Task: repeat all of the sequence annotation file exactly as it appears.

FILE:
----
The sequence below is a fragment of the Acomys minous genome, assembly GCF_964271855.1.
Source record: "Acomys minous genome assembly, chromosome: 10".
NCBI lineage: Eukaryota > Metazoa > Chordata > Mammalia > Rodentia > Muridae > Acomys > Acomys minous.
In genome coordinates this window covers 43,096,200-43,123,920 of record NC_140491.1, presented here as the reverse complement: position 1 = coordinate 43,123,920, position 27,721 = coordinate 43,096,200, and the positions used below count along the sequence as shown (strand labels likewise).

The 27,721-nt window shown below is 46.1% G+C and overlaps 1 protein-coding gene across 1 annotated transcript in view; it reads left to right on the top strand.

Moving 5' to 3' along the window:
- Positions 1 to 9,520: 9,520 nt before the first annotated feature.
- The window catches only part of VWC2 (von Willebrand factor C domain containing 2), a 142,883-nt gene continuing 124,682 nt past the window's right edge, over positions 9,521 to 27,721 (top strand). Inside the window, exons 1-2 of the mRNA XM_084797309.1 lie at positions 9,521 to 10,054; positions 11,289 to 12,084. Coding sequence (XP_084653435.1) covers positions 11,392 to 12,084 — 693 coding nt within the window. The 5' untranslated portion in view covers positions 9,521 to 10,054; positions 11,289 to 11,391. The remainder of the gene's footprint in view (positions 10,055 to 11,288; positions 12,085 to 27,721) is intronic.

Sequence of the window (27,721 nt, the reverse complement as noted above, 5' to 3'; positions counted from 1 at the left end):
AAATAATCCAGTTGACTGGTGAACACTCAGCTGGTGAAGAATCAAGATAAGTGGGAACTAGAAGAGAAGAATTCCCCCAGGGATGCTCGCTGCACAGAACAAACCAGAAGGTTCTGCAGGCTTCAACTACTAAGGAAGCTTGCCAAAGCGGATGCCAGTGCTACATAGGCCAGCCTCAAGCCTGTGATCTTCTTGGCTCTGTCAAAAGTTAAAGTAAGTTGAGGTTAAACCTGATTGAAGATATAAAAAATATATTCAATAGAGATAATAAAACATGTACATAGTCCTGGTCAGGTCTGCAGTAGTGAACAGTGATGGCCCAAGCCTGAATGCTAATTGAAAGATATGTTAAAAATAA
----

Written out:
The sequence below is a fragment of the Acomys minous genome, assembly GCF_964271855.1.
Source record: "Acomys minous genome assembly, chromosome: 10".
NCBI lineage: Eukaryota > Metazoa > Chordata > Mammalia > Rodentia > Muridae > Acomys > Acomys minous.
In genome coordinates this window covers 43,096,200-43,123,920 of record NC_140491.1, presented here as the reverse complement: position 1 = coordinate 43,123,920, position 27,721 = coordinate 43,096,200, and the positions used below count along the sequence as shown (strand labels likewise).

The 27,721-nt window shown below is 46.1% G+C and overlaps 1 protein-coding gene across 1 annotated transcript in view; it reads left to right on the top strand.

Moving 5' to 3' along the window:
- Positions 1 to 9,520: 9,520 nt before the first annotated feature.
- The window catches only part of VWC2 (von Willebrand factor C domain containing 2), a 142,883-nt gene continuing 124,682 nt past the window's right edge, over positions 9,521 to 27,721 (top strand). Inside the window, exons 1-2 of the mRNA XM_084797309.1 lie at positions 9,521 to 10,054; positions 11,289 to 12,084. Coding sequence (XP_084653435.1) covers positions 11,392 to 12,084 — 693 coding nt within the window. The 5' untranslated portion in view covers positions 9,521 to 10,054; positions 11,289 to 11,391. The remainder of the gene's footprint in view (positions 10,055 to 11,288; positions 12,085 to 27,721) is intronic.

Sequence of the window (27,721 nt, the reverse complement as noted above, 5' to 3'; positions counted from 1 at the left end):
AAATAATCCAGTTGACTGGTGAACACTCAGCTGGTGAAGAATCAAGATAAGTGGGAACTAGAAGAGAAGAATTCCCCCAGGGATGCTCGCTGCACAGAACAAACCAGAAGGTTCTGCAGGCTTCAACTACTAAGGAAGCTTGCCAAAGCGGATGCCAGTGCTACATAGGCCAGCCTCAAGCCTGTGATCTTCTTGGCTCTGTCAAAAGTTAAAGTAAGTTGAGGTTAAACCTGATTGAAGATATAAAAAATATATTCAATAGAGATAATAAAACATGTACATAGTCCTGGTCAGGTCTGCAGTAGTGAACAGTGATGGCCCAAGCCTGAATGCTAATTGAAAGATATGTTAAAAATAA